Here’s the news of the week – and how we see it here at McAlvany Wealth Management:

Preying on Every Word

Before trade on Friday, equity markets seemed to be getting the message that central banks are really not inclined to print more money in the near term. Fed chair Janet Yellen said many things this week, but maintained the Fed’s optimism regarding the economy and the intention to raise rates a quarter point by the FOMC’s next meeting on Dec 16th. The ECB decided not to increase QE immediately. These two events sent stocks and bonds into a tailspin worldwide as the news “disappointed” speculators.

Screen Shot 2015-12-04 at 2.43.28 PMAll that changed Friday morning when stock operators (or the media) decided that Fed rate hikes would be “gradual,” and Mario Draghi began backpedaling on the ECB policy decision in New York. Draghi said that there can’t be a “limit” to ECB action within its inflation mandates – which effectively translates to: There will be no limit to how much the ECB will print to combat deflation. That, I believe, caused a ramp-up in US stocks that by midday had erased most of the week’s losses. However, as they say, talk is cheap. As I have said in this forum many times, I do not believe central banks can very readily print at a time when QE is having very little positive effect on long-term interest rates. That is a view now shared by a few dissenting members of the ECB board, including Bundesbank President Jens Weidman, who has said very plainly that Draghi’s bond buying program isn’t working.

When stock operators finally understand this, there will be profound implications for stocks, bonds, the dollar, and gold. For now, however, confidence in central banks remains intact – albeit tentative. Until the great epiphany, I expect high market volatility, with perhaps a downward bias based on probable issues, beginning with but not limited to U.S. fourth quarter earnings.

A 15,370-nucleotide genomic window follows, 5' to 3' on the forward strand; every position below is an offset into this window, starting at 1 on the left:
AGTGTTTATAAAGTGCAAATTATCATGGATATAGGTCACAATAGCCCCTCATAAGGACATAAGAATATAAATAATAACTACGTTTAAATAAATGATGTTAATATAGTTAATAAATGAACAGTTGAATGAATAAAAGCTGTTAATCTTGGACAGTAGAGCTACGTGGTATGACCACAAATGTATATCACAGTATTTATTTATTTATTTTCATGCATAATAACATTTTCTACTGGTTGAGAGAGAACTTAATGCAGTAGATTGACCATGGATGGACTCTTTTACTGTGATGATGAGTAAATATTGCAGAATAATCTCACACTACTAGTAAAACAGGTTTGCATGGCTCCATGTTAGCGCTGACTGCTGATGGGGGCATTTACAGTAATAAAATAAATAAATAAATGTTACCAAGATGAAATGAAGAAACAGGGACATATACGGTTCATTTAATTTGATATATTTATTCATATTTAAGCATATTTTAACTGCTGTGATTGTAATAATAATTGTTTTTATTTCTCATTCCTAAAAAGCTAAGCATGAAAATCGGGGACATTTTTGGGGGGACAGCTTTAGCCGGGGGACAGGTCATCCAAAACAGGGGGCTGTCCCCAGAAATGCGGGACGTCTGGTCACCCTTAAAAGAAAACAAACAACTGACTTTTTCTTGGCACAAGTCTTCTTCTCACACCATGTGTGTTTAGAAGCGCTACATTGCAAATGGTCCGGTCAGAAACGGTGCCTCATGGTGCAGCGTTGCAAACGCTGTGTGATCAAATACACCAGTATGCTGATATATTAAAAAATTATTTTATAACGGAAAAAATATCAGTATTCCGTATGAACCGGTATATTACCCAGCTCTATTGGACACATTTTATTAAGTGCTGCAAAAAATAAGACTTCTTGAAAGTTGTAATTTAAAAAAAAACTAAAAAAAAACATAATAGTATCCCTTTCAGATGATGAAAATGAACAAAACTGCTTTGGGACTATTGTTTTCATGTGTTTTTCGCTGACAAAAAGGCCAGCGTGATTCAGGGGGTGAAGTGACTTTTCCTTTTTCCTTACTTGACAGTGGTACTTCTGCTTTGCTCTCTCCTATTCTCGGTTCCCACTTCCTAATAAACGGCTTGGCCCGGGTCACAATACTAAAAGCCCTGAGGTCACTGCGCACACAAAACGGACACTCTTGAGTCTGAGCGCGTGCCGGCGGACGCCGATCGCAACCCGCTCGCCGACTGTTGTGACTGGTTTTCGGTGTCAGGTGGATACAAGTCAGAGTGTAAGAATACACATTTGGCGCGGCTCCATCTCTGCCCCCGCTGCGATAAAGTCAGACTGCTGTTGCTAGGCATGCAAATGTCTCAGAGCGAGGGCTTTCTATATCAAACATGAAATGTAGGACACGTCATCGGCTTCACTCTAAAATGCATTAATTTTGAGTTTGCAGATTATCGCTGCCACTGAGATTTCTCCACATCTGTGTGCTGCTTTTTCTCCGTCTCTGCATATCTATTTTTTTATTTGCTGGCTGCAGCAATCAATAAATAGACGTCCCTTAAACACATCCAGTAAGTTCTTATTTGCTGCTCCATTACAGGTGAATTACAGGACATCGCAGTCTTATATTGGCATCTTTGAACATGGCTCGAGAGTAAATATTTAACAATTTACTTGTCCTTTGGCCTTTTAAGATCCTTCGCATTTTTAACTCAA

Since the last FOMC meeting, when the Fed unexpectedly stuck to its plan for an interest rate hike later this month, gold has been jettisoned by hedge funds that until then had been steadily acquiring the metal (at up to a 17-month high rate). As they dumped, I believe that some short sellers were happy to aggravate the move by piling on.

In the last few days, all that seems to be changing. As to the many reasons why, I suppose you can take your pick. But gold is in an extremely oversold state – of truly historic proportions – and on that basis it really doesn’t need a reason to move higher. Nonetheless, a couple of facts serve as solid indications that a bottom has been put in for the asset class: The miners have been reluctant to set lower lows – even as gold has done so – and the pressure on central banks to “print” continues to build (no matter how ineffective printing will likely prove to be).

Best Regards,

David Burgess
VP Investment Management